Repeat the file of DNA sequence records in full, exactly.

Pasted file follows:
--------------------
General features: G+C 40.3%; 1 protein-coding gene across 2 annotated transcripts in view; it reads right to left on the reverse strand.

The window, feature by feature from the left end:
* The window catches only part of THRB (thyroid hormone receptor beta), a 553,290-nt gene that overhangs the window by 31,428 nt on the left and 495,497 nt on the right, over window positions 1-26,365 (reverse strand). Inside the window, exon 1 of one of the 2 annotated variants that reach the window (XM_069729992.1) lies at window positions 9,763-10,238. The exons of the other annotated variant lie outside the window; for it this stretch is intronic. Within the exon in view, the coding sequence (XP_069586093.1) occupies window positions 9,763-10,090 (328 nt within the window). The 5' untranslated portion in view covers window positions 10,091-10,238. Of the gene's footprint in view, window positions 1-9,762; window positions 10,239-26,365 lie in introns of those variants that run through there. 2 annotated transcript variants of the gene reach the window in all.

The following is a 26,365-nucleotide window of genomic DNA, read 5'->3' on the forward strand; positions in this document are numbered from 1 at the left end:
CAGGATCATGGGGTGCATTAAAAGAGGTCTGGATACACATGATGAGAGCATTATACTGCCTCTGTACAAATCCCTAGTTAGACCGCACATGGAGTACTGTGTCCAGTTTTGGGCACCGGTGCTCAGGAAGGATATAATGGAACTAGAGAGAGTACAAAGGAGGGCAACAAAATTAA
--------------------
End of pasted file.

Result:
General features: G+C 40.3%; 1 protein-coding gene across 2 annotated transcripts in view; it reads right to left on the reverse strand.

The window, feature by feature from the left end:
* The window catches only part of THRB (thyroid hormone receptor beta), a 553,290-nt gene that overhangs the window by 31,428 nt on the left and 495,497 nt on the right, over window positions 1-26,365 (reverse strand). Inside the window, exon 1 of one of the 2 annotated variants that reach the window (XM_069729992.1) lies at window positions 9,763-10,238. The exons of the other annotated variant lie outside the window; for it this stretch is intronic. Within the exon in view, the coding sequence (XP_069586093.1) occupies window positions 9,763-10,090 (328 nt within the window). The 5' untranslated portion in view covers window positions 10,091-10,238. Of the gene's footprint in view, window positions 1-9,762; window positions 10,239-26,365 lie in introns of those variants that run through there. 2 annotated transcript variants of the gene reach the window in all.

The following is a 26,365-nucleotide window of genomic DNA, read 5'->3' on the forward strand; positions in this document are numbered from 1 at the left end:
CAGGATCATGGGGTGCATTAAAAGAGGTCTGGATACACATGATGAGAGCATTATACTGCCTCTGTACAAATCCCTAGTTAGACCGCACATGGAGTACTGTGTCCAGTTTTGGGCACCGGTGCTCAGGAAGGATATAATGGAACTAGAGAGAGTACAAAGGAGGGCAACAAAATTAA